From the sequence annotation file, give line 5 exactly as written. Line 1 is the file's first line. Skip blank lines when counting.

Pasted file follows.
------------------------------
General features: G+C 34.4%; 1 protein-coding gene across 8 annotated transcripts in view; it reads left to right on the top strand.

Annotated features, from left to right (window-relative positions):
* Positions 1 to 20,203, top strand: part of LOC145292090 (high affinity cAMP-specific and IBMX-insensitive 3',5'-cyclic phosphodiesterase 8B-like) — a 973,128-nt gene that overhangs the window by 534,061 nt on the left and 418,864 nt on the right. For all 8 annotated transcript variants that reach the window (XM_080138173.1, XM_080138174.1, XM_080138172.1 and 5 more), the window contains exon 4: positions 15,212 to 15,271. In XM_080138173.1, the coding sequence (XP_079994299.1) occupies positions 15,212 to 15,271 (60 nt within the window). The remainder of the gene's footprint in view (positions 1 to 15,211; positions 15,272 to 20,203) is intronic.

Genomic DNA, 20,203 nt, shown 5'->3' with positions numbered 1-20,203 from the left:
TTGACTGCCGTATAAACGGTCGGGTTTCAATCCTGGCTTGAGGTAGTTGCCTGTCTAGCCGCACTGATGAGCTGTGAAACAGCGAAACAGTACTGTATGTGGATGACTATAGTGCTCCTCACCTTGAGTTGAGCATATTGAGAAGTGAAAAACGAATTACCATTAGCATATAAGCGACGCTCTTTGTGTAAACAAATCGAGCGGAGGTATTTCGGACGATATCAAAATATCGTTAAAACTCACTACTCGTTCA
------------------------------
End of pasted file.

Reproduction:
TTGACTGCCGTATAAACGGTCGGGTTTCAATCCTGGCTTGAGGTAGTTGCCTGTCTAGCCGCACTGATGAGCTGTGAAACAGCGAAACAGTACTGTATGTGGATGACTATAGTGCTCCTCACCTTGAGTTGAGCATATTGAGAAGTGAAAAACGAATTACCATTAGCATATAAGCGACGCTCTTTGTGTAAACAAATCGAGCGGAGGTATTTCGGACGATATCAAAATATCGTTAAAACTCACTACTCGTTCA